THE FT COLUMN: Why airlines should turn the boarding process on its head
Airlines prefer us not to check in suitcases and make little effort to enforce hand-luggage limits, writes Michael Skapinker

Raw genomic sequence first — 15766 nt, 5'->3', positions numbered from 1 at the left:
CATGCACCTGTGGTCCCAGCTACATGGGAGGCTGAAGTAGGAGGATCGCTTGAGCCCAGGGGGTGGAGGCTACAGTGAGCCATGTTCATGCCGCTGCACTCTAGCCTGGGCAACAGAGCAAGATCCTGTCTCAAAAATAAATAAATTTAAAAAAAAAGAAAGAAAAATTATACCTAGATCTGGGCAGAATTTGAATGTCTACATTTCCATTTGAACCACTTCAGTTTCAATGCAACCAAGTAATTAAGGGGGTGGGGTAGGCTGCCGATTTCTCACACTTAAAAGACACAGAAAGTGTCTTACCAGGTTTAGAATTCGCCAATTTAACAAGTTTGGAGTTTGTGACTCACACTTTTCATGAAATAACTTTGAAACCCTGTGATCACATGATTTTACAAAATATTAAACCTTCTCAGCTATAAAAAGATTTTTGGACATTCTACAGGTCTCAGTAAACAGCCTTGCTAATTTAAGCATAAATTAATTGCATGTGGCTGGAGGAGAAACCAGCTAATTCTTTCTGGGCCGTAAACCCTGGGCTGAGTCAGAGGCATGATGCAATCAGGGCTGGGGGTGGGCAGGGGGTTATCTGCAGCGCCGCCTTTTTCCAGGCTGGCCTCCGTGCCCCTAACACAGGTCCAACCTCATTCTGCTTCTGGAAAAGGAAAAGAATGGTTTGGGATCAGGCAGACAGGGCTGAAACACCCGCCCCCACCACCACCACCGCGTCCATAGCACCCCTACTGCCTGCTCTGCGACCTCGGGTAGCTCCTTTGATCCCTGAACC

Other studies have suggested boarding the aircraft from the back. Airlines used to do something close to this, boarding the economy cabin from the back after the first-and business-class customers had found their seats "Your flight is now ready for boarding." The words should prompt relief: we are leaving. Instead, the mood is anxious. People stand and press forward, except for those who were already queueing. Why the rush? An aircraft is not a bus or train. It is not going to leave without you, as long as you are at the gate. If you have checked in your luggage, it is not going to leave without you, even if you aren’t at the gate. You will hear your name called over the public address system. You don’t have to worry about not getting a seat. Your seat number is on your boarding pass. And it is not as if the first people on to the plane are going to grab all the headphones. Yet people want to get on first. I am no different. Why do we need to get on before the others? So we can stri...